Sunday, January 24, 2016

Rise and Fall of the American Kiddie Ride

On a recent Sunday afternoon in my neighborhood in Queens, I stopped to watch a mother, father, and their young child. The parents, in church suits with the mildly stoned look of the truly exhausted, leaned against each other. But their kid? Their kid was euphoric—rapturous, even—because she was riding a coin-operated pink dinosaur that slowly rocked back and forth while playing a chiptune version of “Mary Had a Little Lamb.”

The sight was arresting more for its rarity than for its Norman Rockwell atmosphere. I’ve walked by that pink dinosaur countless times—it’s outside a bodega near my bank and grocery store—but I’d never, before then, actually seen anyone using it. But once you begin noticing them, you see them everywhere, sprinkled throughout New York, usually near a gumball machine or in a movie theater lobby.

Commonly known as the kiddie electric bumper cars for sale, these coin-operated children’s amusements are over 80 years old. According to The Southwest Missourian, in 1931, Missouri inventor James Otto Hahs decided to make his children a special Christmas present, building a mechanical horse covered in mohair and using a real cow’s tail from the slaughterhouse for the horse’s tail. Realizing he had a potential hit on his hands, he set out to build a commercial coin-operated version. Early wood-carved prototypes were too heavy and too expensive, so Hahs developed his own method of casting large aluminum-framed horses. By 1932, the Hahs Gaited Mechanical Horse was winning design and invention awards. He later teamed up with the Exhibit Supply Company to distribute his horse widely, getting 5 percent of all profits. (Hahs would retire not rich, but well-off enough to tinker in his backyard for the rest of his life on more children’s toys and rides.)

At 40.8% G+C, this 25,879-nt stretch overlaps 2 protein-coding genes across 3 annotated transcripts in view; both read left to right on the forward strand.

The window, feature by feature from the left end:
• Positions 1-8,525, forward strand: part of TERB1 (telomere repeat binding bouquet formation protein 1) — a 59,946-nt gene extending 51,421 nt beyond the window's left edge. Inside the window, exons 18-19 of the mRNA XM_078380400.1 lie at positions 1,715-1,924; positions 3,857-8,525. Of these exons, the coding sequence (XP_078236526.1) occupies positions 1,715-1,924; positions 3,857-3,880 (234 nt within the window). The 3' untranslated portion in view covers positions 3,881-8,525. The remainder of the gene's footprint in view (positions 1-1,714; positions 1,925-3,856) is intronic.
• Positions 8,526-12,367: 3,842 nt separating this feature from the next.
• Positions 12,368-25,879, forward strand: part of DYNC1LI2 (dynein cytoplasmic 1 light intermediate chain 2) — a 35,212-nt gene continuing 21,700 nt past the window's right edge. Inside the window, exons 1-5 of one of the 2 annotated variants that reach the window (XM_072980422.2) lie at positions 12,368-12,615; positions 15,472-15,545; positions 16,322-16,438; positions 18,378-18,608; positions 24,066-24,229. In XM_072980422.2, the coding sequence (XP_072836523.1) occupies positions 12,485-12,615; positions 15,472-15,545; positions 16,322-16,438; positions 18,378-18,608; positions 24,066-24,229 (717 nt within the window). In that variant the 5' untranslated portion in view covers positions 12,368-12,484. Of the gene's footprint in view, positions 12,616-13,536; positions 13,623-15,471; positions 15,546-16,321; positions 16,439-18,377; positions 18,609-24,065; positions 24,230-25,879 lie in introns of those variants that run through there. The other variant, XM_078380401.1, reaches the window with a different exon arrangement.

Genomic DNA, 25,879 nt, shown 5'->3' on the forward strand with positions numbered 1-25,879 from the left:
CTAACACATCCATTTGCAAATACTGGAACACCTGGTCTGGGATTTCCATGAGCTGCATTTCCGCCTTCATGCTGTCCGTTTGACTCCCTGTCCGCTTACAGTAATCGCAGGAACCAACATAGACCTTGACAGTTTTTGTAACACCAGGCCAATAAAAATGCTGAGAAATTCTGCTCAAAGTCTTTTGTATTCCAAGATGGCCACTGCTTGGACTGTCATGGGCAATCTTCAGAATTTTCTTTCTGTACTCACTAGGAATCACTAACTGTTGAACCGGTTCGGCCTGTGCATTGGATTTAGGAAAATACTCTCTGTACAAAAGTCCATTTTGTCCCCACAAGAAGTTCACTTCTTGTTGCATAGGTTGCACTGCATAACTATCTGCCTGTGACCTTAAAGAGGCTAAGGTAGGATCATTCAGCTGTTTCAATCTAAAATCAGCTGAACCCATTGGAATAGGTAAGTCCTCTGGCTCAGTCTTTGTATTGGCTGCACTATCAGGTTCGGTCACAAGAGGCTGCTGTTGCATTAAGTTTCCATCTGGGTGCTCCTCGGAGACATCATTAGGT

Kiddie rides were called “1953’s fast-growing business—a rare combination of wholesome fun and clever merchandising.”
By the time Billboard wrote about kiddie rides in a 10-page feature package in 1953 (back when the magazine covered literal billboards and outdoor amusements, rather than music) kiddie spin zone bumper cars for sale were called “1953’s fast-growing business—a rare combination of wholesome fun and clever merchandising.” America’s rapid suburbanization had developed a whole new market for kiddie rides: the shopping center. Unlike the pinball machine, the other great coin-operated amusement of the era, the kiddie ride wouldn’t be relegated to the arcade or amusement park. Instead, it would be used to lure kids into stores, and along with them, their parents.

The Billboard feature—alongside a dizzying number of ads for kiddie-ride manufacturers and middlemen—was optimistic about the future of the technology. It told the story of a Greenpoint, Brooklyn, department store that tore out its soda fountain and replaced it with 14 kiddie rides, realizing there was more revenue in mechanical horses, rocket ships, and motor boats than egg-cream fizzes. (The article cites average weekly gross revenues of $375 from the rides—or about $5,000 in 2014 dollars.) There were explainers on how to set up your own profitable kiddie-ride business. There was quote after quote after quote from businessmen explaining that there was nowhere for the kiddie-ride industry to go but up. Click this link:

There was also a piece about licensing the likeness of Trigger, Roy Rogers's horse, because a Trigger-themed kiddie ride sucked even more money out of parents' pockets. This would be part of the future of kiddie rides—slapping existing franchises on a kiddie ride seemed to make them even more popular. Everything from Arthur to X-Men would eventually get its own kiddie ride, as exhaustively documented over at TV Tropes.

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